CDC: ‘Concerning’ data show drop in kids getting flu shots as influenza hits Wisconsin
GREEN BAY, Wis. (WBAY) - Wisconsin has the attention of the Centers for Disease Control and Prevention, and it’s not necessarily good recognition.
The health agency looked at data from 11 states or jurisdictions to see if more people received flu shots during the pandemic.
While the number increased for teens and adults, data shows it dropped significantly for young children.
“Getting a flu vaccine this year is probably more important than ever,” says Dr. Tom Huffer, a Prevea pediatrician and executive medical director of HSHS St. Vincent Children’s Hospital in Green Bay.
He understands the resistance he could get for saying people need to be worried about the flu this year, but he’s saying it anyway.
“It’s interesting because I feel a little bit like the boy who cried wolf, because last year, ‘Oh, well if you get COVID and flu, you could get a severe case,’ (but it) is still true today,” says Huffer.
And maybe even more so.
He believes having essentially no flu last year is causing hesitancy in the need for a vaccine this year.
“We are definitely seeing that. I guess the way I would say it is COVID fatigue is giving us influenza fatigue as well,” says Huffer.
A CDC study highlights his concerns: Data from 11 states, including Wisconsin, show overall, nine percent more people received flu vaccines last year, during a COVID surge, compared to the two years prior.
But the data show most of those vaccinations were among teens and adults.
The study shows a nearly 14 percent drop in babies 6- to 23-months old, and a nearly 12 percent drop in 2- to 4-year olds being vaccinated for influenza last year.
“I was surprised, frankly. I thought we had done a pretty good job of vaccinating our children last year, but I will say, I can tell that we are way behind last year, this year, in terms of our immunization for influenza,” says Huffer.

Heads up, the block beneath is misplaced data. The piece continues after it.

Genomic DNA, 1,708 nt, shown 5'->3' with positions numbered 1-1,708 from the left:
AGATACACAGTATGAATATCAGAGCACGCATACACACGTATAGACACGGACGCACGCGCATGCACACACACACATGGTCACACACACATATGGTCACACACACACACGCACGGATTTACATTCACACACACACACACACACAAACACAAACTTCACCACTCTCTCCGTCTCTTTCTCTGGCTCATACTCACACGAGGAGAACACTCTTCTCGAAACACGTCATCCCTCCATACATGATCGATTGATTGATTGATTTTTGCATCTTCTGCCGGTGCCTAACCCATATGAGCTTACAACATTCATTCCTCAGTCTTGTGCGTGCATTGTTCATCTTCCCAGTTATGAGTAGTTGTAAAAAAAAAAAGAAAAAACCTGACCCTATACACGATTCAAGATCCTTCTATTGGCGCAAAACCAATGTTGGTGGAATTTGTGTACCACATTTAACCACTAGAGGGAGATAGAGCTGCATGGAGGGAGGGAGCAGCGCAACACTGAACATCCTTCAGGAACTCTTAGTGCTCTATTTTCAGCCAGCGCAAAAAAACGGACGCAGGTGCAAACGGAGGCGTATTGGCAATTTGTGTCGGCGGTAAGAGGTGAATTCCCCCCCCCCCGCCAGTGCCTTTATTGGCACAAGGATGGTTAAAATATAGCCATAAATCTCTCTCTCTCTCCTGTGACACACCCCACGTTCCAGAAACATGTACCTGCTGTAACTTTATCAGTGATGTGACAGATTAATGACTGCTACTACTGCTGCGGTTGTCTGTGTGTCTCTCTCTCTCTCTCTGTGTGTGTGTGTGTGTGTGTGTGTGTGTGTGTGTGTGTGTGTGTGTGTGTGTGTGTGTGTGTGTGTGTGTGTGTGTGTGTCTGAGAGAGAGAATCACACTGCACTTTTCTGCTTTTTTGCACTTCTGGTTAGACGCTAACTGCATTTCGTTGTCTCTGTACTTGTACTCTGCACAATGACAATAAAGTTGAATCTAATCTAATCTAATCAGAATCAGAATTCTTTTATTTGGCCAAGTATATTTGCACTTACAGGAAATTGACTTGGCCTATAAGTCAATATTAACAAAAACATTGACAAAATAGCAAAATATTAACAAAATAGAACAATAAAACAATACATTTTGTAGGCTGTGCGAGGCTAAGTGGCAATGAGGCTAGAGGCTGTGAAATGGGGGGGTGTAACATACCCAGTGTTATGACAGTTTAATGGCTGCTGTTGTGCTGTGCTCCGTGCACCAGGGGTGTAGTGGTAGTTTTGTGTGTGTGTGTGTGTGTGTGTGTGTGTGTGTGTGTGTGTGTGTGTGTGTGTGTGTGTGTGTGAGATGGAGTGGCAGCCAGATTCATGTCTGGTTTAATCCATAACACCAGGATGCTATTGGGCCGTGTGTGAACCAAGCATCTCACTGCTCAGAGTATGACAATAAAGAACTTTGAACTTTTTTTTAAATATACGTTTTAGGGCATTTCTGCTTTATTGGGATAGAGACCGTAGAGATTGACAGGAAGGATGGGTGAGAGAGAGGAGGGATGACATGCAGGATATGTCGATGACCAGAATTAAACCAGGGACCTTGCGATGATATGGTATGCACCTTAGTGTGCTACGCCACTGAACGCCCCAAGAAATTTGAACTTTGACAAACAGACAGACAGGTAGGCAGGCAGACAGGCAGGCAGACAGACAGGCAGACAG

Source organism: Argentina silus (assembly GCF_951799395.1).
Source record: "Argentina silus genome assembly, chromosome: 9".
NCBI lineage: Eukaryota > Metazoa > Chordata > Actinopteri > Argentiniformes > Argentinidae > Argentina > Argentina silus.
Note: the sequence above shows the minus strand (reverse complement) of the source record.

Dr. Huffer is concerned about lower vaccination rates for the flu in those young ages because those kids are not eligible for a COVID vaccine, and he says they are more susceptible to complications from other illnesses and viruses along with the flu.
The CDC cites a few possible reasons for the drop in vaccinations: People being concerned they could contract COVID just by going to a doctor’s office; kids not getting their well-baby checkups in the first place; and parents thinking kids masking, social distancing and schooled virtually decreasing their overall risk of getting the flu.
Dr. Huffer is worried it’s not turning around this year.
“I looked at all the 2-year-olds, and it was a shocking number how many of our 2-year-olds have not been immunized for influenza. It was a very high number,” he said.
It’s happening as flu is confirmed in Wisconsin.
Graphs and data from the Wisconsin State Lab of Hygiene show the trends, identifying a jump to more than 400 positive flu cases in the first full week of December.
Dr. Huffer is worried what this means for his youngest patients.
“Once every couple of years most of us will get the flu, so that gives us some immunity so we might not get it next year -- we might get it a couple years later -- but now we’ve gone a whole year where nobody has that immunity from last year,” explains Huffer. “We’re expecting more people than normal to get flu this year because nobody got it last year.”
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